David Moyes has steered the club to the safe waters of Premier League survival. They face Manchester United on Thursday with an outside chance of finishing the season in the top half of the table
West Ham can end a season of turmoil on a positive note
In a season marred by underachievement, manager upheaval, supporter unrest and player fallout West Ham United go into their penultimate game of the campaign relatively carefree.
Last week's 2-0 win over Leicester City secured Premier League football for David Moyes' side with two games remaining. The first of those - against Manchester United at home on Thursday - should be played out in a relatively hostile-free London Stadium that has seldom been the case this term.
West Ham's underwhelming end to the previous campaign saw them sleepwalk into this. Slaven Bilic knew the writing was on the wall long before his eventual departure at the start of November with a return of nine points from 11 games.
Moyes' appointment may have been viewed with a degree of scepticism by many who remembered ill-fated spells at United, Real Sociedad and more recently Sunderland, a club who limped out of the Premier League last season without so much as a whimper. But David Sullivan and David Gold, the co-owners so often the source of the fans' ire, saw in Moyes a man determined to restore a battered reputation.
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Their faith has been vindicated. Five points clear of relegation, Moyes has had to mastermind an escape based on quantity rather than quality. There are too few young legs of quality like Manuel Lanzini in the squad and too many older ones on the wane such as Danny Collins, Patrice Evra, and Pablo Zabaleta.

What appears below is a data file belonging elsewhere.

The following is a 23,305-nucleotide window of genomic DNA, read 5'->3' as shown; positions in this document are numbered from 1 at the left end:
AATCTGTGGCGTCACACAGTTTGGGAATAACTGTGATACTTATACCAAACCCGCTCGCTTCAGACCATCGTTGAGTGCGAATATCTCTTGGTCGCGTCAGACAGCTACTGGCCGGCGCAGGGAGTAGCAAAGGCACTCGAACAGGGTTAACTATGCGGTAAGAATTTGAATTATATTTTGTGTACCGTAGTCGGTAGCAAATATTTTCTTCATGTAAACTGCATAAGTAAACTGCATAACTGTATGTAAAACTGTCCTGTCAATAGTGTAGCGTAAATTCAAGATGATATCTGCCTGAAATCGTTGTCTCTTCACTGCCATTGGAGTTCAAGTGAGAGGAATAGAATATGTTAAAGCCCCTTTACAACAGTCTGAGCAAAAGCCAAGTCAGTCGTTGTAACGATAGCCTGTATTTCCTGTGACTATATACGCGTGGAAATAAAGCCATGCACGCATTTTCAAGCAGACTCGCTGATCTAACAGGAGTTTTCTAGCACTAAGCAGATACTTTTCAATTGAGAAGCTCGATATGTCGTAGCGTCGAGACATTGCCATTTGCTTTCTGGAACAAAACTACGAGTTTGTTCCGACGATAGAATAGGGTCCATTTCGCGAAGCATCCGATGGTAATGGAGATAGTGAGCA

The first two will almost certainly be released this summer when the squad is in need of a major overhaul.
Top of the list should be securing a permanent move for impressive loanee Joao Mario from Inter Milan. A new goalkeeper - the club are almost certain not to exercise their option to turn Joe Hart's loan move from Manchester City into a permanent one - two new centre-backs, two new full-backs, an attacking midfielder and perhaps, if Andy Carroll no longer features in Moyes' plans, a centre-forward are also required.
But with the pressure off, there are reasons for quiet optimism that West Ham can end the campaign on a high note. Marko Arnautovic's aggression and commitment to the cause has endeared him to the Hammers faithful. Converted from a winger to a centre-forward, Arnautovic has bagged 10 league goals in his first season in East London.
To put that into context, no West Ham striker has scored more than 10 in a season since Bobby Zamora's 11 back in 2006/07. Arnautovic pushed for a move from Stoke City last summer despite signing a new four-year contract months earlier. Given Stoke's plight this term - rock bottom and relegated with three games left - no one could accuse the Austrian of lacking foresight.
Jose Mourinho criticised his fringe players following last Friday's shock defeat at Brighton & Hove Albion. But facing a Manchester United already assured of second place and with an FA Cup final date against Chelsea on May 19 no longer seems as daunting as it may have done for West Ham before the three points procured at Leicester.
United's players, particularly those headed with their countries to next month's World Cup in Russia, may already have their minds focused elsewhere.
Throw in the subplot of their own manager's quiet determination to get one over the club that discarded him just 10 months in to a six-year contract and the game has a tantalising feel of an upset. There is also an added incentive for West Ham to go all out and end the season on a positive: beat United on Thursday and Everton on Sunday, and the Hammers could even secure a top-10 finish if other results go their way.